Spotlight: Amy Herzog, Knitter

Trio of sweaters by Amy

Spotlight: Amy Herzog, Knitter

Amy Herzog is on a mission to make knitting a creative adventure that results in wearable garments that fit. She has literally written the book on the subject, and is eager to share her passion. Make what you love from yarn that you love. And keep checking back with Amy because she has more design ideas to share in the future!

Amy Herzog headshot

What is the most important takeaway you want readers to gain from your books, especially your new title, Amy Herzog’s Ultimate Sweater Book: the Ultimate Guide for Adventurous Knitters? And how do you define an “adventurous knitter”?

More than anything else, I’d like to empower knitters to create garments they love to wear. Lots of things can stand in the way of us getting a wardrobe staple when we pick up our needles, and I’m out to demystify them. To me, an adventurous knitter is one who’s interested in being thoughtful about her projects and wants to learn new things.

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What should a knitter do before starting a project to ensure a good fit?

The single most essential part of getting a great fit is to start with an accurate set of body measurements, and an accurate read of one’s own gauge. Whoops, that’s two, isn’t it?

Is there an adjustment that is trickier than others?

Generally I think adjusting the shoulders of a garment pattern is the most complicated adjustment you can make, and so my modification advice tends to focus around working from a pattern size that fits your shoulders well, and making adjustments from there.

Mine Hill Sweater

So many possibilities from a few basic silhouettes! Do you have even more designs spinning around in your head for future projects?

Absolutely! I’m always thinking of new sweaters. Right now I’m playing around with looser silhouettes, which is fun.

Rocky Crest Sweater

What advice do you have for a first-time sweater-knitter?

Mostly, to work on a sweater project that truly excites you. Sometimes I think we advise new sweater knitters to use yarn that’s less precious, or a style they may not wear because it’s simpler, or otherwise give them signals that sweater knitting is intimidating. Instead, I want a new sweater knitter to be passionate about the project – a style they love, out of yarn they love. The rest will work itself out.

Lucas Point Sweater

What are your earliest memories involving your own creative expression?

Gosh. I’ve been knitting since I was a small child, so I’m not sure I have any particular specific memories. I’ve always made things, with fiber and fabric of various kinds.

Sheffield Sweater in maroon

Why fiber? Why knitting? How did you get started?

I’m told that I was taught to knit as a way of helping me sit still!

Did you start knitting by following patterns? What prompted the leap into creating your own patterns for original designs?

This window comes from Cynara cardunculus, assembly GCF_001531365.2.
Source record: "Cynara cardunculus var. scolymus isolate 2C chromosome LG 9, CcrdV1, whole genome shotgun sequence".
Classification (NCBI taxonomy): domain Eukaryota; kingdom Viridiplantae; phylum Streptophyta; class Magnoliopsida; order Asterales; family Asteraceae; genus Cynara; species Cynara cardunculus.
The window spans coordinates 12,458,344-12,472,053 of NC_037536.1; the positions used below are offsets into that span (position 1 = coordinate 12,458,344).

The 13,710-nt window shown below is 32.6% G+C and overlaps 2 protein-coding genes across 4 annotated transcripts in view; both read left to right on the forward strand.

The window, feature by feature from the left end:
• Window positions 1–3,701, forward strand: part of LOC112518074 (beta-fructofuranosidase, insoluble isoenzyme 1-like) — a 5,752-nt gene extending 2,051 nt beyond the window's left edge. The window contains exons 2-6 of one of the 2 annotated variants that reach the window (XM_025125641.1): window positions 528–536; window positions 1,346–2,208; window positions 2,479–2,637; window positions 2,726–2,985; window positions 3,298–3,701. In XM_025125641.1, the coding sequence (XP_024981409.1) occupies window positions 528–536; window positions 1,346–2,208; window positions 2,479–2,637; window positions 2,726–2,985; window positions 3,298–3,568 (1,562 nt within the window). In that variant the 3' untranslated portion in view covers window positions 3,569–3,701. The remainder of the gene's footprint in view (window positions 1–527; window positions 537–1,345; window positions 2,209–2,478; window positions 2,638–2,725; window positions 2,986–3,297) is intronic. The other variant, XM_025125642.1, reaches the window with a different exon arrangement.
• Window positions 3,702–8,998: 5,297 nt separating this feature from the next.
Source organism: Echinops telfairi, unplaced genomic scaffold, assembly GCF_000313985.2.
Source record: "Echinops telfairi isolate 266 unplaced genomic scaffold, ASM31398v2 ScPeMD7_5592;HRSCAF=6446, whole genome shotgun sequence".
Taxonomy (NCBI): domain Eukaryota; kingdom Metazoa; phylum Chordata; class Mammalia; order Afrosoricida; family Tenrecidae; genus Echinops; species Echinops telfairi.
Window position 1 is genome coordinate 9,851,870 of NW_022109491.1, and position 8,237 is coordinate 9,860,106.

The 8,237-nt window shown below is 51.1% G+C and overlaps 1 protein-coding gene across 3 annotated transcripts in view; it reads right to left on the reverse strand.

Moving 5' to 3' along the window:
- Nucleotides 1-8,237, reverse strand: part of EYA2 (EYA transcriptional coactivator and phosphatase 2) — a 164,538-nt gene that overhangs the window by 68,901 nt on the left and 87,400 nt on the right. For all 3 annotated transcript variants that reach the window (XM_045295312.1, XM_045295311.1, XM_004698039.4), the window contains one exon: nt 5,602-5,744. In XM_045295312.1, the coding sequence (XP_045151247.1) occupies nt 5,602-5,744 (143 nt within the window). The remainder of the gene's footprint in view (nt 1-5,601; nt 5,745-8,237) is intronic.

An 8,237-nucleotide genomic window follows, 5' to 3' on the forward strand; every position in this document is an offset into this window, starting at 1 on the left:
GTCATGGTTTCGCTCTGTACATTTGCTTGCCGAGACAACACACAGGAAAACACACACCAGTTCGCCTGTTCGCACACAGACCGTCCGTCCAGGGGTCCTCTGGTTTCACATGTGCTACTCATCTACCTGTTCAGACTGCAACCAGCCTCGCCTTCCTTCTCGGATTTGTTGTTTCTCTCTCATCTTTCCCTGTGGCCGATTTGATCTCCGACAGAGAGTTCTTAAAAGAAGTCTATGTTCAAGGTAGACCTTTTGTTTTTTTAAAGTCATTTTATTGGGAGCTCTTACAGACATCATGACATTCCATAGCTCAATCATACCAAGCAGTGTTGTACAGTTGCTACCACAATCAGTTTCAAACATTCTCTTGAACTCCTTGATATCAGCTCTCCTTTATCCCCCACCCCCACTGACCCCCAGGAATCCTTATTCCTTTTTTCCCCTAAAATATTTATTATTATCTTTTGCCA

My grandmothers and mother taught me both how to follow a pattern and how to make basic things without a pattern, so I guess I’ve always done a bit of both. As an adult, I started designing patterns at the prompting of a friend. And once I’d started, I haven’t stopped – I love the feeling of creating something that’s exactly what I want to wear.

Milly Popham Sweater

Do you have a dedicated space for creating? If so, what does it look like?

I do have a studio; our home has a refinished attic space, and my knitting work space is there. I’ve got a couple of large work tables and a computer space, shelves for my books and yarn, and a small sofa to sit and knit. It’s airy and bright, with pops of color.

What is your favorite storage tip for your creative supplies?

I don’t actually keep much yarn around, so I’ve got it in a few cube bins in my bookshelves; I do have a nice wooden bowl on my main desk that I use for inspiration. I’ll put a couple of hanks of the yarn I’m going to work with next in it, so that I can look at it while I work and think about what I’ll make with it.

Forest Hills Wrap

Are there indispensable tools and materials in your studio? How do they improve your work?

Just the usual ones, I think! Needles, yarn, my computer. I don’t use much else.

How many projects do you have going at once? Or are you one of those kind of people who only works on one creative project at a time?

I work on one main project at a time – I’m typically knitting to a deadline so don’t have the time to spare on other projects. I do tend to overlap them at the end, taking a few hours out to swatch my next project while I’m blocking the pieces of my current project before finishing. That way my needles can always be working.

Trio of sweaters by Amy

What sets you apart from other creative people in your genre?

Hm, that’s a tough question. I think probably my facility with software. I wrote a custom sweater pattern generator, CustomFit, which creates patterns specifically to the knitter’s gauge (laceweight to bulky), measurements, and fit choices. And I think it’s pretty unique! It also forces an unusual way of designing garments; when I’m designing for the site, I need to make sure that the design will work well not only for all knitters’ bodies, but also for any yarn they might choose, in any gauge. It’s definitely caused me to think about design differently.

Sukriti Foyles

How do you balance your personal life and your creative endeavors?

It’s a challenge, for sure. I work in the corporate world full time in addition to running my knitting business, so finding time for everything is tough. It helps that I’m happy to knit anywhere and everywhere. 🙂

Interview posted January, 2019.

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